“Do you want PB&J, grilled cheese or an egg sandwich for lunch?”
“Do you want to wear your sandals or sneakers?”
“What do you want to do today? The pool, the park, the library, the science center?”
About a year ago my mom lovingly pointed out to me that I was giving my kids too many choices. She wasn’t criticizing, but she explained how kids can get overwhelmed with too many options. Kids aren’t great at making decisive decisions and they shouldn’t have to age 2.
She also gently reminded me that I’m the parent!
Offering our kids a lot of choices seems to be a new parenting trend. I definitely don’t remember being given all these options and choices as a child.
So what’s happening with parents today? Why was I giving my child so many options? What was really going on here?
Why We Give Our Kids Choices
After some introspection, I realized I had a hard time making decisions. I also worried that if I made the “wrong” decision my child would have an epic tantrum and I wouldn’t feel like dealing with it. (Read my post on how to deal with the terrible twos here).
Yet by not dealing with it and trying to actively avoid the tantrum by offering choices I was unintentionally allowing my child to become the authority figure in our relationship.
I knew things had to change. As a Christian parent, I believe we are to instruct and guide our children. To build their patience, kindness and perseverance through discipline and love. Not by allowing them to make every decision about their life.
This doesn’t mean we have to be harsh or never give our kid choices. It is important to listen and to cherish our kids. But there needs to be a balance between grace and discipline.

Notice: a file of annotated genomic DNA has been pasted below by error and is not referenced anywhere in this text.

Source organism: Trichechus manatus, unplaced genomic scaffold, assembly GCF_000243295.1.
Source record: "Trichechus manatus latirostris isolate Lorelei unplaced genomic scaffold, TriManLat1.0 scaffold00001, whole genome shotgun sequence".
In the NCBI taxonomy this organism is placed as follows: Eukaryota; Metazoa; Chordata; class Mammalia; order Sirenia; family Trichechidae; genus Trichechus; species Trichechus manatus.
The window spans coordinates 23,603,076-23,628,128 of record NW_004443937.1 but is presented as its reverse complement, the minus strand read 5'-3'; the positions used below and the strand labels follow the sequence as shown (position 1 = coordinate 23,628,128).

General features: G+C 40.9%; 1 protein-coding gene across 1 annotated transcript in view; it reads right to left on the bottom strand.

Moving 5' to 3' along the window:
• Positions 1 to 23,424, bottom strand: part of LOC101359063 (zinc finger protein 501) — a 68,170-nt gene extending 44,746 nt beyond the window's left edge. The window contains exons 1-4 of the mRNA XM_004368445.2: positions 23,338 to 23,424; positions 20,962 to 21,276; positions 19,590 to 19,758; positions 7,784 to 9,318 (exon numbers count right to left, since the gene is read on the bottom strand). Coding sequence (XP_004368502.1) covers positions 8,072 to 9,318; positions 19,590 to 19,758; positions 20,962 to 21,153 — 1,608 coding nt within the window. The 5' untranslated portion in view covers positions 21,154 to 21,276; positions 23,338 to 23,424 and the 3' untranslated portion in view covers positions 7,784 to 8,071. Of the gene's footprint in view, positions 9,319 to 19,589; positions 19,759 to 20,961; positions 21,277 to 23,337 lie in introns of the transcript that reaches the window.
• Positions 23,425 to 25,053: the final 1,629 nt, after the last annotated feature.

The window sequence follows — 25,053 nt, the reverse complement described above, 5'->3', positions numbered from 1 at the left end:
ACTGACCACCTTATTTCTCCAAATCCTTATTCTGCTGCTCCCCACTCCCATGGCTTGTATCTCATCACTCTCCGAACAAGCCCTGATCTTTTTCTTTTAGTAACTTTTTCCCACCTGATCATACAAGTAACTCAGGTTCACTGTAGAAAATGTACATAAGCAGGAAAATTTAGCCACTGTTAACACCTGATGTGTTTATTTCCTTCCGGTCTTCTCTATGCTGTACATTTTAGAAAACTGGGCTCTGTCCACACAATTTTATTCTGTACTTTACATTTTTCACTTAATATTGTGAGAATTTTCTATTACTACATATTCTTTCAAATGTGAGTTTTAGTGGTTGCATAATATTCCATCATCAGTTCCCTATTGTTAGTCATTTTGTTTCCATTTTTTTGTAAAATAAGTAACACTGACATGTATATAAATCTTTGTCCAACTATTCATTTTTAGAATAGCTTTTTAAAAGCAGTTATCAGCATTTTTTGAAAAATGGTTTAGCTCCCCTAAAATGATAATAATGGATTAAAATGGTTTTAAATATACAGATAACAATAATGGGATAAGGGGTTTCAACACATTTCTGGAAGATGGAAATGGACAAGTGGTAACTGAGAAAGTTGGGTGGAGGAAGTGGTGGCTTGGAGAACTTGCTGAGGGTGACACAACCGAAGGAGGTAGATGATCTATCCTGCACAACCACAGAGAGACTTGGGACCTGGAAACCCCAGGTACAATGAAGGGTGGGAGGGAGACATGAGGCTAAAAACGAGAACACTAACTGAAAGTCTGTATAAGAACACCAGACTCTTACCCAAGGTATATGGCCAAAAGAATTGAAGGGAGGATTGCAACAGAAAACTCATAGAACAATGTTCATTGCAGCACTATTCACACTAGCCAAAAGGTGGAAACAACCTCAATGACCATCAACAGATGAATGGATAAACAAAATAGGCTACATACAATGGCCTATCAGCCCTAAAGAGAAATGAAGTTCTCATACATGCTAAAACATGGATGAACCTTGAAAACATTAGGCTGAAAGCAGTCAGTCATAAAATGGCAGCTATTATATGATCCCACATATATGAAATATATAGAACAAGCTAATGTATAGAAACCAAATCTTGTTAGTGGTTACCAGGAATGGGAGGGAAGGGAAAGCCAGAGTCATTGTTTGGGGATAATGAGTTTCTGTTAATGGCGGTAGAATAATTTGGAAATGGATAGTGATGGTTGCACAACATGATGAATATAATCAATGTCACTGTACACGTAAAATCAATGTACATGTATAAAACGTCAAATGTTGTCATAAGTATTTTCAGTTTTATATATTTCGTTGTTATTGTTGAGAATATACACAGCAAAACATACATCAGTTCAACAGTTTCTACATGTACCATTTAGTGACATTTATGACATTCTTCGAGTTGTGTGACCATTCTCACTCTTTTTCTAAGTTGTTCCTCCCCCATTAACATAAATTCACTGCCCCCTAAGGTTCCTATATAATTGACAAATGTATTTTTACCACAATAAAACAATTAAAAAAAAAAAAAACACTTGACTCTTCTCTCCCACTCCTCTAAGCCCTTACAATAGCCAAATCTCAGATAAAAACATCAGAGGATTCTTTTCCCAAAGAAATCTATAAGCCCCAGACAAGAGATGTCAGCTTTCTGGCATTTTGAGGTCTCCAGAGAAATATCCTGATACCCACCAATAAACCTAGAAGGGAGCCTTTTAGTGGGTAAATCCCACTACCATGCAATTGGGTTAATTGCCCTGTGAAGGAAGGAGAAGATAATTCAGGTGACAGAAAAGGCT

I’ve noticed this seems to the cultural norm. Give your kids choices and you’ll empower them. Allow them to be independent and they will grow up to be world changers.
I think we need to take a step back and ask ourselves “what is this really telling our children?”
Are we allowing them to be the boss? Allowing them to determine their own boundaries and rules?
If yes, then this won’t end well.
Now like many things in life there should be balance. Our daughter, 5, picks out her outfit every morning before school. She enjoys creating her own outfit with accessories and hair bows. This act is building her independence by giving her the “choice” of her outfit.
Choosing an outfit or deciding what toy to play with is appropriate for a preschool aged child.
We get into trouble when we overwhelm the children with options or we let them determine the rules of our household. We shouldn’t have to make a second dinner for our kids because they don’t prefer the dinner we made. This is where setting appropriate and clear boundaries comes into play (read more about that here).
It won’t always be easy. It won’t always be comfortable. But in the long run, when we set firm boundaries and discipline with love we are creating a better future for our children.
Again I’m not saying we never give our kids a choice. Of course there are times where choices are appropriate. Though to my surprise I’ve found when I just make lunch and give it to our kids there is so much less complaining! They often don’t comment and just eat because they realize this is the only option.
Also note this is geared toward young children. Things may change as your kids get older. When they are in high school and beyond you want them to be more independent. You want them to develop autonomy.
But for younger kids, you want to take a step back and analyze. Are you giving too many choices? Too much autonomy for a 3 or 5 year old?
Tools We can Use to Gently Shape Our Kid’s Character
As a professor of psychology I am passionate about emotional intelligence and teaching parents to discipline effectively (without losing their tempers or their minds).
The good news? There are tools we can use to help our children grow into successful, respectful adults! We can teach them how to communicate their feelings (even those BIG angry feelings). We can learn how to set limits and boundaries that are easy to enforce. And we can teach our kids to be patient even when it’s hard to wait.
You can do this! Don’t be afraid to ask for help. I also recommend prayerfully considering how to discipline your kids best.
Finally, discipline isn’t my favorite aspect of parenting, but I’ve seen the fruit of it. I’m also resting on the promises of God and believing that when we put in the work He will produce the fruit.
So what about you? Do you struggle with giving your kids too many choices?
How do you handle discipline in your family? I’d love to hear from you in the comments below.